Beth Austin. Photo by Jeff Hewitt.
She started by taking photos on cell phones, but soon she bought her own camera and started to take concert photos regularly. “I love shooting bands,” Austin said. “Especially local bands. I want to document our history, I want to be part of the people who help keep our music alive somewhere. I’m really a champion of the local music community. We’ve got some great stuff going on down here.” Austin has channeled that same passion for showcasing her community into the LGBTQ portrait project, which was both a challenge professionally and personally. “I didn’t want to let anybody down, especially the people who were participating,” Austin said.
Throughout the project, the people she met and interacted with caused her to think more about her own place within the LGBTQ spectrum. “As far as gender goes, I’ve never really ever thought about it,” Austin said. “There’s a whole lot of gray and a whole lot of areas… [The project] made me think about that. I’m a really open person, I try to see both sides of things as much as I can. It just made me think more.”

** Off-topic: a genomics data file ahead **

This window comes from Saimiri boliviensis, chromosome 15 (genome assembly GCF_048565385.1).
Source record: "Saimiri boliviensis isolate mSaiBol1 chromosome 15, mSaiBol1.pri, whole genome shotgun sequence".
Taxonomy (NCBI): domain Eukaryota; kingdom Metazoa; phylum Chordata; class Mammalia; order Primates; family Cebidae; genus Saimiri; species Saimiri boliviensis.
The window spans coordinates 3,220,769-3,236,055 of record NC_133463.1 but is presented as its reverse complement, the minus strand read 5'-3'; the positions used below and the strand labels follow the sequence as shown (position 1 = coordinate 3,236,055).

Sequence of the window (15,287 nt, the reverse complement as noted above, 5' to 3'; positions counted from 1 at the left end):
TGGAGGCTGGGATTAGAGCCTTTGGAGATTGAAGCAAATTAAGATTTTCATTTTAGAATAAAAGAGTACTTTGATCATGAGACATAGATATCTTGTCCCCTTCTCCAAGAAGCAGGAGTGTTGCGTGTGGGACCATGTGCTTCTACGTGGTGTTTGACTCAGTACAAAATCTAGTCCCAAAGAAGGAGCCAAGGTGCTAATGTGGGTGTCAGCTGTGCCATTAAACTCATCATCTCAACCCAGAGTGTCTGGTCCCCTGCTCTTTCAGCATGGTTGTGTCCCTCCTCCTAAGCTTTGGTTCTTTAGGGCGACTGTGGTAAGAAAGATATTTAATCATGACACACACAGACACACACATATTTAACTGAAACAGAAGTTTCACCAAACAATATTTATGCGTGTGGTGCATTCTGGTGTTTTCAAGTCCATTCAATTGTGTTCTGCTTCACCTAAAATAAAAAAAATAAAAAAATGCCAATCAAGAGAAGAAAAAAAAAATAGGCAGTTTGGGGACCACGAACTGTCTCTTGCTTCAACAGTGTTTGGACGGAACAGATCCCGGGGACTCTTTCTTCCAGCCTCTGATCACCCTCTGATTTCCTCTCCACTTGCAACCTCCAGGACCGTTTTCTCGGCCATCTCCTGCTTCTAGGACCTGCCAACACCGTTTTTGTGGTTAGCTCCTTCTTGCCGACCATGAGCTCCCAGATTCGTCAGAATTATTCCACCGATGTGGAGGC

Austin hopes the project will cause others to have similar thoughts and revelations when reading the stories of her subjects. She hopes people will connect with and relate to the stories. She also hopes to correct any incorrect preconceived notions about the LGBTQ community as a whole.
“We have long term relationships,” Austin explained. “We lose partners that we love very much. We have passions, like Chef Val, with his cooking. We’re the same. There’s some differences, but aren’t there differences with everybody, as human beings? We’re not all cookie-cutter people, none of us are. I just want people to see there’s not that much different at all. It’s just who we love, and how we feel right in our bodies, or how we feel right in our minds, or how we feel right to carry ourselves or dress or whatever. But it’s the same with everyone, really.”